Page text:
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M26 recovery vehicle

This is a model I made in 2015 and won a silver medal at a contest with it but as I learn more about modeling I begin to see how bad and poorly made it looks bad painting and bad weathering so I decided to repaint and weather it so here is the result you can see the before on the last pic. Markings were sprayed with stencils and Marie-jo was painted free hand.
Still needs some final touches and little bits to add.
Painted with gunze acrylics weathered with artists oils washes and pigments by ak interactive

13 additional images. Click to enlarge.


19 responses to M26 recovery vehicle

  1. Adilcan, it may feel like I’m stalking you, but I just really, really like your work. Honestly.

  2. Wow….big difference. But the one before the “make-over” still looks good to ME. 🙂

  3. Don’t sell yourself short on the “before,” that’s not as bad as you think. The re-do really is a huge improvement in realism of finish and a demonstration of your skills and ability, but like I say, you were well on the way back with the original.

    • Thank you Tom.
      There were some problems on the before stage poor painting: ive painted the model at the balcony on a windy day (amateur mistake no:1 :p) becaouse of that paint has a rough almost like sandpaper surface.
      No gloss coat under the decals so a lot of silvering no chipping washes etc only weathering ive done was to airbrush some earth sahades on the lower sides. Also the matt coate turnd out fogy and white ish i assume it was becaouse of the rough surface all in all ive tried to fix this issues and thats all i can do about it but it looks good enough for me

  4. Looking really good so far, a great improvement.

    I used to work on earthmoving equipment, and seen lots of wear and weathering. I guess that is why I don’t like weathering, and you will hardly ever see it on my models. But that is a personal choice of mine.

    Hope you don’t mind me saying. If you want to go one step further with the model. Ask yourself which direction does the vehicle travel. Where, on the vehicle (not just the metal bodywork), gets worn and exposed to weathering and dirt. What wears more easily (softer than steal bits). What parts are more likely to encounter attack of foreign objects (rain, flak, stones, tree branches, etc). If you keep these questions in mind, the weathering realism will improve. Also, don’t fall for ‘too much’ weathering, it makes the vehicle look as if it had been unserviceable for many years (unless that is what you want).

  5. The problem with the camera… is that everything you describe in the last photo is hard to pick out. The second at bat, of the M26 is more subtle and the removal of the chains on the roof was good idea. There over scale and don’t really represent chains. Closing the side hatches also, helps focus the eye on the out line of the vehicle and you get more of a sense of the weight and “the metal” of the subject.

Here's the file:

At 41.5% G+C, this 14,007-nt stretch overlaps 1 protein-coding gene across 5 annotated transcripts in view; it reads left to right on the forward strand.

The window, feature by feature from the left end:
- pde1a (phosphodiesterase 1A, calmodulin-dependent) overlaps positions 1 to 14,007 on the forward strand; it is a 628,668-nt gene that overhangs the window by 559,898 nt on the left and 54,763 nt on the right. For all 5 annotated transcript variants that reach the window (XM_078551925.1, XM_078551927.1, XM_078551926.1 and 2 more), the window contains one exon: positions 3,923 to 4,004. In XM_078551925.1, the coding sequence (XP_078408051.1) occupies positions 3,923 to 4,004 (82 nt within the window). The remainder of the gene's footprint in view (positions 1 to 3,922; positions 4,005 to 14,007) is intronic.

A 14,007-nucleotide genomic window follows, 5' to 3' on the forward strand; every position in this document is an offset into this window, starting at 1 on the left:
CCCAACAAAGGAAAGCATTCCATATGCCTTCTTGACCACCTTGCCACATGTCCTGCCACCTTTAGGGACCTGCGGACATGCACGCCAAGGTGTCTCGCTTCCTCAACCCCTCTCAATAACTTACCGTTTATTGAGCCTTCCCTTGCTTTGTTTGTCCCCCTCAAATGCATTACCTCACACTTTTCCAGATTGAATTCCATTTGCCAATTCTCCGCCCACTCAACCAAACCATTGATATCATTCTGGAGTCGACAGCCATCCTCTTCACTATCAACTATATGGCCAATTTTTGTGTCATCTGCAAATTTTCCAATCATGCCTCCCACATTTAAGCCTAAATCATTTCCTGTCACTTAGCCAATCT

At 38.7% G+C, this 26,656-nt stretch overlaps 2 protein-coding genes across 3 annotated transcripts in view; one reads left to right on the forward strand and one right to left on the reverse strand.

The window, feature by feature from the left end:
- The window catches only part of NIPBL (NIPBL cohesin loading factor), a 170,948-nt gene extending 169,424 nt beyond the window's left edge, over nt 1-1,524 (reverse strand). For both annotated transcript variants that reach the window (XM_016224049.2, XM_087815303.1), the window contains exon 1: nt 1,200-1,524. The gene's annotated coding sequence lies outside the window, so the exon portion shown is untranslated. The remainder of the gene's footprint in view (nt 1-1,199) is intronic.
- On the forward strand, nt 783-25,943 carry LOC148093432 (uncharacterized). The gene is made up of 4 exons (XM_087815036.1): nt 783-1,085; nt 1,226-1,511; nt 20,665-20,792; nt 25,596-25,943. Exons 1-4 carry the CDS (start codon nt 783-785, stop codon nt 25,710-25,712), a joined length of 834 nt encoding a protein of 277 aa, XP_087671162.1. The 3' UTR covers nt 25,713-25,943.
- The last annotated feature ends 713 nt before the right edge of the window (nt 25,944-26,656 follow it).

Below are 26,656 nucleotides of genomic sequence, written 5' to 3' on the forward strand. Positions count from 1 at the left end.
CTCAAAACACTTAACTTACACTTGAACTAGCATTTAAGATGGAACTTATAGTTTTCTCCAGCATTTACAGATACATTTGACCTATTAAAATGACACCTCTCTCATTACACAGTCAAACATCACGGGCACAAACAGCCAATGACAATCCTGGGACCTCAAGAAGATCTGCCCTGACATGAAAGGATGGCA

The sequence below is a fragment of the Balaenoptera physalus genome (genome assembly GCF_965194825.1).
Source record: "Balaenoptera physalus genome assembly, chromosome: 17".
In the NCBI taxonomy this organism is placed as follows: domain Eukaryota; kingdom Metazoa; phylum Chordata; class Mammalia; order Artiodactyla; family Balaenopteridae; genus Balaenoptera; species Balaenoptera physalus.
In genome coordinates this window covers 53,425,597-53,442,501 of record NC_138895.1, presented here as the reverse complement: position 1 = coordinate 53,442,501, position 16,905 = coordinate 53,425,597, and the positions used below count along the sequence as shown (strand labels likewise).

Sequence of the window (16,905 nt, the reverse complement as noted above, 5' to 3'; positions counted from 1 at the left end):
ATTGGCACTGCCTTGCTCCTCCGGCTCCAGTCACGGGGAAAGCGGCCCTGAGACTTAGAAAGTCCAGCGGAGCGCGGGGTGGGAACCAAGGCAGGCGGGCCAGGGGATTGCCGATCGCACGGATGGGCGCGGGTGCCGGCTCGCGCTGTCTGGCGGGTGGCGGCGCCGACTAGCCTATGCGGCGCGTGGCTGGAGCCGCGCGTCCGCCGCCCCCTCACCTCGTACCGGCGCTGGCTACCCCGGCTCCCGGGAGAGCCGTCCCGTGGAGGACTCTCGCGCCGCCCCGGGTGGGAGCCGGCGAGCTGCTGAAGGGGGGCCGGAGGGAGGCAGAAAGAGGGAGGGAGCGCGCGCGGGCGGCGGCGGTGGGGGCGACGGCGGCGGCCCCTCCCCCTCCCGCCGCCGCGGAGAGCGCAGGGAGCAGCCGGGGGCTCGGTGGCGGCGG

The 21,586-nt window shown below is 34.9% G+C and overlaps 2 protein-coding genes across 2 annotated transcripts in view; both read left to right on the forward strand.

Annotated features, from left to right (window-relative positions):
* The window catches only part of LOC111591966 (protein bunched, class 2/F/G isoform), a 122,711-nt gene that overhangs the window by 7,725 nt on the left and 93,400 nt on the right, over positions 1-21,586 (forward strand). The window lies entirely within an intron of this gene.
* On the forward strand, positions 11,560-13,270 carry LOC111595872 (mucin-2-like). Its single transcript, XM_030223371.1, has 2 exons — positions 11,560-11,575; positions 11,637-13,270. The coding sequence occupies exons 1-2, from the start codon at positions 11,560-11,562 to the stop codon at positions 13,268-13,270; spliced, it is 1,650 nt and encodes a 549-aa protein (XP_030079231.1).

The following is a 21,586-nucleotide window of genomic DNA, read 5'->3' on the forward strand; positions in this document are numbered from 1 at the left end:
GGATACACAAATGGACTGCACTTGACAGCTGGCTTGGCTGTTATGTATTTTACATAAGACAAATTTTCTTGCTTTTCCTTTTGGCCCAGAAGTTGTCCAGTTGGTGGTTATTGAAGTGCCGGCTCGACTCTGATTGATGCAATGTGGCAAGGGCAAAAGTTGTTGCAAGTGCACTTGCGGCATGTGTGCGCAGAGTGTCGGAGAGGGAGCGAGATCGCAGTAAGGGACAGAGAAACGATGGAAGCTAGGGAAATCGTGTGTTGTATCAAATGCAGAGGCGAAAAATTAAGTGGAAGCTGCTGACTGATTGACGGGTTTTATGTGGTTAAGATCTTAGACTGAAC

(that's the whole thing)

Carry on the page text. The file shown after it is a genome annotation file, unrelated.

Adilcan, the word “amateur” is pretty harsh. The majority of modelers are unpaid amateurs who enjoy the hobby. I’ve seen amateur modelers make kits that are better than what a professional can do because, they don’t have the time constraints,deadlines and money hanging over their head. The important thing about moving a head is learning and improving your skill sets and you’ve done what you’ve set out to do.

    I like to think of modeling like baseball …you always have another chance at bat or maybe like soccer you can have a chance to kick the ball into the goal. Its more about the process.
    Two thumbs up on a superb M26 and yet another candidate for the judges to pull out their hair at the end of the month.

  6. Beautifully done, Adilcan!

  7. Thanks for the kind words guys, and Stephen amateur may not be the right word to use on q second tought in English amateur used for somebody does something withouth getting paid but in Turkish its a bit different it usually means poorly made so there is a slight meaning differance.

  8. Top Notch job on this. Really appreciate the unique subject matter. Prize Winner.

  9. A fantastic revision to what was already a nice-looking build! I sometimes look at my early builds and wonder why I still hang on to them! But it does remind me that the more I “hang out” with folks like the iModeler community, and watch, learn and experiment, the better my models end up looking. Who doesn’t like that?!

    • Thanks all i can say is being a modeller who is active on social platforms etc. Really helps to learn and get better but between these two builds i mean before and after the revision i read thousands of magazines and materials and tried hundreds of techniques now i see that they begin to pay off

  10. Nice work, before and after.

  11. This is spot on!
    It’s a kit I have seen a lot in varying degrees of weathering, but I think you have nailed it here! Subtle, but well used at the same time.

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